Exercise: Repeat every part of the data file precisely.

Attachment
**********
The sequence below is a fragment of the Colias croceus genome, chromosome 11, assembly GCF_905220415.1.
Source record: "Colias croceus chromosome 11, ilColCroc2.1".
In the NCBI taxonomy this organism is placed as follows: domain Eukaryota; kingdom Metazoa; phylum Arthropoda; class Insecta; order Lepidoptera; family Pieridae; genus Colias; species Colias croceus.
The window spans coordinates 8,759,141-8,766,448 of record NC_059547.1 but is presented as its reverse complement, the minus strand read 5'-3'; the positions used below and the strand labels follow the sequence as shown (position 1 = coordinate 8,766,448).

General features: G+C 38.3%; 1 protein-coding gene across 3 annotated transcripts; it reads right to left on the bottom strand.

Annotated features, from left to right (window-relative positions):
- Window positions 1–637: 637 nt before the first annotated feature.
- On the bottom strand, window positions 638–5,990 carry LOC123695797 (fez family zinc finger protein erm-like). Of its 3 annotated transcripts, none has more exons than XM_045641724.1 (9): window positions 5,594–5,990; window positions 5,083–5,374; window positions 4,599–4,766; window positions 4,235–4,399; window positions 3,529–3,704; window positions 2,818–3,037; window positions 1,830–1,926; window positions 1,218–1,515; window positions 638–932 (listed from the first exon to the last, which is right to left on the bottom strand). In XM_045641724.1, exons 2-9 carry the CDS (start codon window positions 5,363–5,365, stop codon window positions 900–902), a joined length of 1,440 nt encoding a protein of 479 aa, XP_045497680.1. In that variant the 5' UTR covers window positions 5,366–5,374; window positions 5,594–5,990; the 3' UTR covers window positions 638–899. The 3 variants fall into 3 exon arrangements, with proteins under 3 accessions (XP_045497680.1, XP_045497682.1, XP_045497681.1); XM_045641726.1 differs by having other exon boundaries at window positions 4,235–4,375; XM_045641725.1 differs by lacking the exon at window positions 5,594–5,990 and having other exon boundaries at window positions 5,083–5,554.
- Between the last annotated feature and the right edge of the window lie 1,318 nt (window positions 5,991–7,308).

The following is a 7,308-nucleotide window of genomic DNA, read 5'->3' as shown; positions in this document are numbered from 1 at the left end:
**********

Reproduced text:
The sequence below is a fragment of the Colias croceus genome, chromosome 11, assembly GCF_905220415.1.
Source record: "Colias croceus chromosome 11, ilColCroc2.1".
In the NCBI taxonomy this organism is placed as follows: domain Eukaryota; kingdom Metazoa; phylum Arthropoda; class Insecta; order Lepidoptera; family Pieridae; genus Colias; species Colias croceus.
The window spans coordinates 8,759,141-8,766,448 of record NC_059547.1 but is presented as its reverse complement, the minus strand read 5'-3'; the positions used below and the strand labels follow the sequence as shown (position 1 = coordinate 8,766,448).

General features: G+C 38.3%; 1 protein-coding gene across 3 annotated transcripts; it reads right to left on the bottom strand.

Annotated features, from left to right (window-relative positions):
- Window positions 1–637: 637 nt before the first annotated feature.
- On the bottom strand, window positions 638–5,990 carry LOC123695797 (fez family zinc finger protein erm-like). Of its 3 annotated transcripts, none has more exons than XM_045641724.1 (9): window positions 5,594–5,990; window positions 5,083–5,374; window positions 4,599–4,766; window positions 4,235–4,399; window positions 3,529–3,704; window positions 2,818–3,037; window positions 1,830–1,926; window positions 1,218–1,515; window positions 638–932 (listed from the first exon to the last, which is right to left on the bottom strand). In XM_045641724.1, exons 2-9 carry the CDS (start codon window positions 5,363–5,365, stop codon window positions 900–902), a joined length of 1,440 nt encoding a protein of 479 aa, XP_045497680.1. In that variant the 5' UTR covers window positions 5,366–5,374; window positions 5,594–5,990; the 3' UTR covers window positions 638–899. The 3 variants fall into 3 exon arrangements, with proteins under 3 accessions (XP_045497680.1, XP_045497682.1, XP_045497681.1); XM_045641726.1 differs by having other exon boundaries at window positions 4,235–4,375; XM_045641725.1 differs by lacking the exon at window positions 5,594–5,990 and having other exon boundaries at window positions 5,083–5,554.
- Between the last annotated feature and the right edge of the window lie 1,318 nt (window positions 5,991–7,308).

The following is a 7,308-nucleotide window of genomic DNA, read 5'->3' as shown; positions in this document are numbered from 1 at the left end: